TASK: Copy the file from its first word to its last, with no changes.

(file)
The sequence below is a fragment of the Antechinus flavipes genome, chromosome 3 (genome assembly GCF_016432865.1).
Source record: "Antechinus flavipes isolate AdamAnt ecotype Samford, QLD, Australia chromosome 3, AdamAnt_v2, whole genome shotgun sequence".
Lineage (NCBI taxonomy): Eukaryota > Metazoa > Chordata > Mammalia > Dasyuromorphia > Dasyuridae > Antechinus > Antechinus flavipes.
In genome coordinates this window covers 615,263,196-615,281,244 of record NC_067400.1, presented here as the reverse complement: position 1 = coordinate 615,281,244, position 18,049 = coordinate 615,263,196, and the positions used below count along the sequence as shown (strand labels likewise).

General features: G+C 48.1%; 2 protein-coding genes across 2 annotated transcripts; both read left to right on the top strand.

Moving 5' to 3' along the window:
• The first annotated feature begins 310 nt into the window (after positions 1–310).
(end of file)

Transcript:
The sequence below is a fragment of the Antechinus flavipes genome, chromosome 3 (genome assembly GCF_016432865.1).
Source record: "Antechinus flavipes isolate AdamAnt ecotype Samford, QLD, Australia chromosome 3, AdamAnt_v2, whole genome shotgun sequence".
Lineage (NCBI taxonomy): Eukaryota > Metazoa > Chordata > Mammalia > Dasyuromorphia > Dasyuridae > Antechinus > Antechinus flavipes.
In genome coordinates this window covers 615,263,196-615,281,244 of record NC_067400.1, presented here as the reverse complement: position 1 = coordinate 615,281,244, position 18,049 = coordinate 615,263,196, and the positions used below count along the sequence as shown (strand labels likewise).

General features: G+C 48.1%; 2 protein-coding genes across 2 annotated transcripts; both read left to right on the top strand.

Moving 5' to 3' along the window:
• The first annotated feature begins 310 nt into the window (after positions 1–310).